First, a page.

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Journal of Public Health

, Volume 18, Issue 4, pp 351–365 | Cite as

Inequality in health care utilization in Germany? Theoretical and empirical evidence for specialist consultation

  • Stefan Gruber
  • Markus KieselEmail author
Original Article

Abstract

Aim

In view of increasing concern about a two-class system in the German health care sector, this study investigates the relevance of health insurance schemes and other socioeconomic characteristics to the level of specialist health care provision.

Subjects and Methods

Referring to Ronald M. Andersen’s model of health care utilization and more content-based approaches, we implement a negative binomial hurdle regression to estimate the number of specialist visits within the last 12 months. Our data source is the German sample of the first wave of the Survey of Health, Ageing and Retirement in Europe (SHARE) in 2004.

Results

The results show that men’s number of specialist visits is markedly sensitive to predisposing and enabling factors, whereas women’s health care utilization depends less on such socioeconomic characteristics. With reference to previous findings concerning general practitioner consultation, the assumption of a bipolar health care system providing general practitioner care primarily to the statutory insured and specialist care to the privately insured is supported empirically as to men. Education, which is considered to be highly correlated with health lifestyles, has a positive effect on medical health care. Every additional year of education increases by about 10% the probability of men seeking specialist consultation. Furthermore, the results indicate an unfavorable situation for the self-employed concerning health care because of their specific employment situation and health insurance coverage.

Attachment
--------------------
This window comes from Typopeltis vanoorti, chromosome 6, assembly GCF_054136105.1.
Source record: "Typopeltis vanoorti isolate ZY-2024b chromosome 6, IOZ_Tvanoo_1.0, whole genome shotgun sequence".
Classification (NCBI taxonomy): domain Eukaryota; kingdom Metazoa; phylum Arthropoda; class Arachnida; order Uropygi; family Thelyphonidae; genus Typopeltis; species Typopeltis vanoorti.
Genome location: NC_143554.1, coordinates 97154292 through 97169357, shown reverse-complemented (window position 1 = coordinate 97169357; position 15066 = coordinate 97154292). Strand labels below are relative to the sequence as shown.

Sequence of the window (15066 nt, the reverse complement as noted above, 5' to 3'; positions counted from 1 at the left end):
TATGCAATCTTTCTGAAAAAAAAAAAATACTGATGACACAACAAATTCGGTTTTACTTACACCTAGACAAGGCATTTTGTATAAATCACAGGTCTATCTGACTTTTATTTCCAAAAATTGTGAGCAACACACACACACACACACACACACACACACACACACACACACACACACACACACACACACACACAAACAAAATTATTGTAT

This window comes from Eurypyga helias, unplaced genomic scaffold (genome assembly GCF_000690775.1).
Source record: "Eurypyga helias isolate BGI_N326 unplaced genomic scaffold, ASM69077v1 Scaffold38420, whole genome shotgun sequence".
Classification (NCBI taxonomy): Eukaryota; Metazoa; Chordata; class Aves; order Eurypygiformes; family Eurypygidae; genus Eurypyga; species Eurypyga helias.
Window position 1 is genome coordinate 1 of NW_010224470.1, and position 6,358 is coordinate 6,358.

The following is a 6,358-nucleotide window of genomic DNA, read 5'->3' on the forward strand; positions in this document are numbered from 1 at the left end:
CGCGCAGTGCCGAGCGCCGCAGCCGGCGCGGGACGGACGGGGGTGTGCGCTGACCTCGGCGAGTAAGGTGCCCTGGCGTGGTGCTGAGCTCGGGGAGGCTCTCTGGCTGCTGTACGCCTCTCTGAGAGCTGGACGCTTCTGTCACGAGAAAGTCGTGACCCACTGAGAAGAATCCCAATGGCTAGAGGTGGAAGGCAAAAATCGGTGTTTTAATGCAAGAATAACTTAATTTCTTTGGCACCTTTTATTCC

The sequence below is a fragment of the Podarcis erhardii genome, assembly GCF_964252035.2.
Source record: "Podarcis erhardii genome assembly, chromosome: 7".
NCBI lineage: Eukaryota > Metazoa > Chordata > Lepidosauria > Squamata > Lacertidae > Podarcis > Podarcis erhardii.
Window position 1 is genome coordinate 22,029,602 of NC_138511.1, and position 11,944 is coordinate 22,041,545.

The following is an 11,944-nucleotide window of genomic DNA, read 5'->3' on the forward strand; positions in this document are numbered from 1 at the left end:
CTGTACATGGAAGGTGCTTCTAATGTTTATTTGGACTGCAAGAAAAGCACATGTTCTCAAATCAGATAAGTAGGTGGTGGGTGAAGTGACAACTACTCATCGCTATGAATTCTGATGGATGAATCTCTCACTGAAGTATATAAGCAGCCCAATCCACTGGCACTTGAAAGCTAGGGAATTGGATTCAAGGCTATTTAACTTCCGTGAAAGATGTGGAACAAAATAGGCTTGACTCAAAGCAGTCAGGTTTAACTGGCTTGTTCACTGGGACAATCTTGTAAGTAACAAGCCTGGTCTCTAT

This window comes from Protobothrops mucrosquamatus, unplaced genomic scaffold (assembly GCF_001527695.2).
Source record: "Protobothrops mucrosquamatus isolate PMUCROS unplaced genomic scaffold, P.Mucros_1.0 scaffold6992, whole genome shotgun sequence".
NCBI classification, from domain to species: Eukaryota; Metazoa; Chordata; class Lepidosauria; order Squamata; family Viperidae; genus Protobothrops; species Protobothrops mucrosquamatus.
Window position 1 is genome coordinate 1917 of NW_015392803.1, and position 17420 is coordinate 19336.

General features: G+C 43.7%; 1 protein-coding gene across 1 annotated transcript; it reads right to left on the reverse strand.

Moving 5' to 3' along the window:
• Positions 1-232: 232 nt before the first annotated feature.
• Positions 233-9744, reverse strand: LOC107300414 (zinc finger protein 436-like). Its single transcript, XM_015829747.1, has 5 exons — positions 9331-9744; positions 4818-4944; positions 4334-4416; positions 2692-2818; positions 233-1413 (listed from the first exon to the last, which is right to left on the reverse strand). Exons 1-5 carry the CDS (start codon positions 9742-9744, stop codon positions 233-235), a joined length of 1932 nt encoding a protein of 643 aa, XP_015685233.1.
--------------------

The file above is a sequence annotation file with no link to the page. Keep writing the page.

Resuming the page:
Discussion

The research results suggest the existence of relevant differences in the amount of specialist consultation according to health insurance and other socioeconomic features. Further research could concentrate on the question of whether these inequalities in utilization levels indicate overprovision or underprovision of ambulant health care. Moreover, we recommend longitudinal research that is particularly suited to detangle age and cohort effects.

Keywords

Specialist consultation Health care utilization Health insurance Supply-induced demand Hurdle regression 

Notes

Acknowledgments

We wish to thank Prof. Dr. Henriette Engelhardt-Wölfler for her support and suggestions. Also, our appreciation goes to Dr. Andreas Mielck for his useful comments following the Health Inequalities III conference in Bielefeld.

The SHARE data collection has been primarily funded by the European Commission through the 5th framework program (project QLK6-CT-2001-00360 in the thematic program Quality of Life). Additional funding came from the US National Institute on Aging (U01 AG09740-13S2, P01 AG005842, P01 AG08291, P30 AG12815, Y1-AG-4553-01 and OGHA 04-064). Further support by the European Commission through the 6th framework program (projects SHARE-13, RII-CT-2006-062193 and COMPARE, CIT5-CT-2005-028857) is gratefully acknowledged.

Conflict of interest

The authors declare they have no relevant associations that might pose a conflict of interest.

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Copyright information

© Springer-Verlag 2010

Authors and Affiliations

  1. 1.Institut für Arbeitsmarkt-und BerufsforschungNurembergGermany
  2. 2.Bremen International Graduate School of Social Sciences, Wiener Straße/CelsiusstraßeBremenGermany

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